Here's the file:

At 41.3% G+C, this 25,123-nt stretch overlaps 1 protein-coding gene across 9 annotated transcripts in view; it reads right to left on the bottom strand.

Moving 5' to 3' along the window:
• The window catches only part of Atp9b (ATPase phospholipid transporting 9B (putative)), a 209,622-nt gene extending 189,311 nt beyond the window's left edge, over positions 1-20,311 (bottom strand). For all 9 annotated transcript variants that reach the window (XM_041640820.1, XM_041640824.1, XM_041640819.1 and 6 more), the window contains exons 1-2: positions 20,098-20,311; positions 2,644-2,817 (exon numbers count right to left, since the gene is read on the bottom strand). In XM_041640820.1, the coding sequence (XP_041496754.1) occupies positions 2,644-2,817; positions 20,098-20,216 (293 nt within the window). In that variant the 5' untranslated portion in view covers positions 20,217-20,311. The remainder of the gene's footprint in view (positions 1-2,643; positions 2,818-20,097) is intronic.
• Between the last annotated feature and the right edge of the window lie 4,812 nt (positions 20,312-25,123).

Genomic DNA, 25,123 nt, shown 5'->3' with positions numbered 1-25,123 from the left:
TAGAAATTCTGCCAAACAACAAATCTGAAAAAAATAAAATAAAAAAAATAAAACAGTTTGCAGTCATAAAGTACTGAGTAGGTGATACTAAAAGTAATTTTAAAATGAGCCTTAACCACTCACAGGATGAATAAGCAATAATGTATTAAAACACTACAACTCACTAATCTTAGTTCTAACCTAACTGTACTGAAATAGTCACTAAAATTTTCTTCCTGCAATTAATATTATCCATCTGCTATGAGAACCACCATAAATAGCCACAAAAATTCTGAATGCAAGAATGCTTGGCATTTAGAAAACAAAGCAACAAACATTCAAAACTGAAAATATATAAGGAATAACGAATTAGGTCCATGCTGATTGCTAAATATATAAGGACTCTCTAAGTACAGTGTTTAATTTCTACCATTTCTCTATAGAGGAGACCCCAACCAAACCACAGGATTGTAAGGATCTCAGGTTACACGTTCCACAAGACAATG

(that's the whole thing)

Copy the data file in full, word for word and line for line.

At 41.3% G+C, this 25,123-nt stretch overlaps 1 protein-coding gene across 9 annotated transcripts in view; it reads right to left on the bottom strand.

Moving 5' to 3' along the window:
• The window catches only part of Atp9b (ATPase phospholipid transporting 9B (putative)), a 209,622-nt gene extending 189,311 nt beyond the window's left edge, over positions 1-20,311 (bottom strand). For all 9 annotated transcript variants that reach the window (XM_041640820.1, XM_041640824.1, XM_041640819.1 and 6 more), the window contains exons 1-2: positions 20,098-20,311; positions 2,644-2,817 (exon numbers count right to left, since the gene is read on the bottom strand). In XM_041640820.1, the coding sequence (XP_041496754.1) occupies positions 2,644-2,817; positions 20,098-20,216 (293 nt within the window). In that variant the 5' untranslated portion in view covers positions 20,217-20,311. The remainder of the gene's footprint in view (positions 1-2,643; positions 2,818-20,097) is intronic.
• Between the last annotated feature and the right edge of the window lie 4,812 nt (positions 20,312-25,123).

Genomic DNA, 25,123 nt, shown 5'->3' with positions numbered 1-25,123 from the left:
TAGAAATTCTGCCAAACAACAAATCTGAAAAAAATAAAATAAAAAAAATAAAACAGTTTGCAGTCATAAAGTACTGAGTAGGTGATACTAAAAGTAATTTTAAAATGAGCCTTAACCACTCACAGGATGAATAAGCAATAATGTATTAAAACACTACAACTCACTAATCTTAGTTCTAACCTAACTGTACTGAAATAGTCACTAAAATTTTCTTCCTGCAATTAATATTATCCATCTGCTATGAGAACCACCATAAATAGCCACAAAAATTCTGAATGCAAGAATGCTTGGCATTTAGAAAACAAAGCAACAAACATTCAAAACTGAAAATATATAAGGAATAACGAATTAGGTCCATGCTGATTGCTAAATATATAAGGACTCTCTAAGTACAGTGTTTAATTTCTACCATTTCTCTATAGAGGAGACCCCAACCAAACCACAGGATTGTAAGGATCTCAGGTTACACGTTCCACAAGACAATG